Feds Demand Apple, Google Identify People Who Downloaded Gun Scope App
Cupertino, CA – The U.S. government wants Apple and Google to hand over the names, phone numbers, and other personal data on more than 10,000 users of a single gun scope app.
Forbes reported that the federal government had made the unprecedented move of demanding the personal data of users of the single app.
An application for a court order that was filed by the U.S. Department of Justice (DoJ) said U.S. Immigration and Customs Enforcement (ICE) was seeking the personally-identifiable information on users of Obsidian4, an app that controls rifle scopes made by American Technologies Network Corporation (ATN).
The gun scope app allows gun owners to have a live stream and take a video, as well as calibrate a scope for a gun, while it is on an Android or iPhone device, according to Forbes.
The DoJ application said ICE wanted the information as part of an investigation into potential breaches of weapons export regulations.
ICE is investigating illegal exports of American Technologies Network Corporation’s scope; however, Forbes noted the company itself is not under investigation.
“This pattern of unlawful, attempted exports of this rifle scope in combination with the manner in which the ATN Obsidian4 application is paired with this scope manufactured by Company A supports the conclusion that the information requested herein will assist the government in identifying networks engaged in the unlawful export of this rifle scope through identifying end users located in countries to which export of this item is restricted,” the court filing read.
Authorities were trying to quickly find out where the gun scope app was being used in the hope that will lead them to where the hardware has been shipped, Forbes reported.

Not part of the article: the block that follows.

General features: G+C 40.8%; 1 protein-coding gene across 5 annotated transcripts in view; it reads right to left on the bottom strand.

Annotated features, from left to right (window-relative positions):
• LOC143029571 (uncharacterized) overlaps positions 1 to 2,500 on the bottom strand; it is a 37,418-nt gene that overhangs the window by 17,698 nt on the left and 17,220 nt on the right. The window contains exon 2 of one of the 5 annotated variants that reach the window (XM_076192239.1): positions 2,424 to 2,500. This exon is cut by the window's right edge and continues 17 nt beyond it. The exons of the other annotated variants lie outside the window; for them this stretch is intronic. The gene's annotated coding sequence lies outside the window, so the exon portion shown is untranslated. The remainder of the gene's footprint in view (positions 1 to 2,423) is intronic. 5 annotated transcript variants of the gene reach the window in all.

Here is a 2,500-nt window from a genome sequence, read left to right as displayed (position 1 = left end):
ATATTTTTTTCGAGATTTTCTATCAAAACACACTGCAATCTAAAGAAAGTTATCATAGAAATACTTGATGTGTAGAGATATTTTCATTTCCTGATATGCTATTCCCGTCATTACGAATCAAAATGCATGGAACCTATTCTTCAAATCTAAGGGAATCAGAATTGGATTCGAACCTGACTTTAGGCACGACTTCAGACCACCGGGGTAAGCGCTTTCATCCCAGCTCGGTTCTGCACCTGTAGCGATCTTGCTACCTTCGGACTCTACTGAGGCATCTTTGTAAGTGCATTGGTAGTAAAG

The government’s court filing said that ICE had repeatedly intercepted illegal shipments of the scope, which is supposed to be controlled under the International Traffic in Arms Regulation (ITAR).
The gun scopes in question were shipped to Canada, the Netherlands, and Hong Kong without the necessary licenses having been approved, according to Forbes.
Obsidian4’s Google Play page showed that more than 10,000 users had downloaded the app. Apple doesn’t make their download statistics public.
If the court were to approve the order, Apple and Google would be ordered to hand over the names, telephone numbers, and IP addresses of everyone who has downloaded the app since Aug. 1, 2017, as well as information on when they were actually using it, Forbes reported.
“The danger is the government will go on this fishing expedition, and they’ll see information unrelated to what they weren’t looking for and go after someone for something else,” privacy attorney Tor Ekeland said.
Ekeland pointed out that the U.S. government has a nasty habit of doing just that, Forbes reported.
“There’s a more profound issue here with the government able to vacuum up a vast amount of data on people they have no reason to suspect have committed any crime,” he said. “They don’t have any probable cause to investigate, but they’re getting access to data on them.”
Former National Security Agency (NSA) analyst Jake Williams agreed.
“The idea that this data will only be used for pursuing ITAR violations is almost laughable,” Williams told Forbes.
“Google and Apple should definitely fight these requests as they represent a very slippery slope,” he explained. “This type of bulk data grab is seriously concerning for a number of reasons, not the least of which is that the download of an application does not automatically imply the ‘intended use’ of the application. For instance, researchers often bulk download applications looking for interesting vulnerabilities.”
“The idea that Google could be compelled to turn over, in secret, all of my identifiers and session data in its possession because I downloaded an application for research is such a broad overreach it's ridiculous,” Williams told Forbes.
Edin Omanovic, a privacy expert with Privacy International’s State Surveillance program, said that government orders need to be based on suspicion and be precise.
Omanovic told Forbes that in this case, neither test had been met.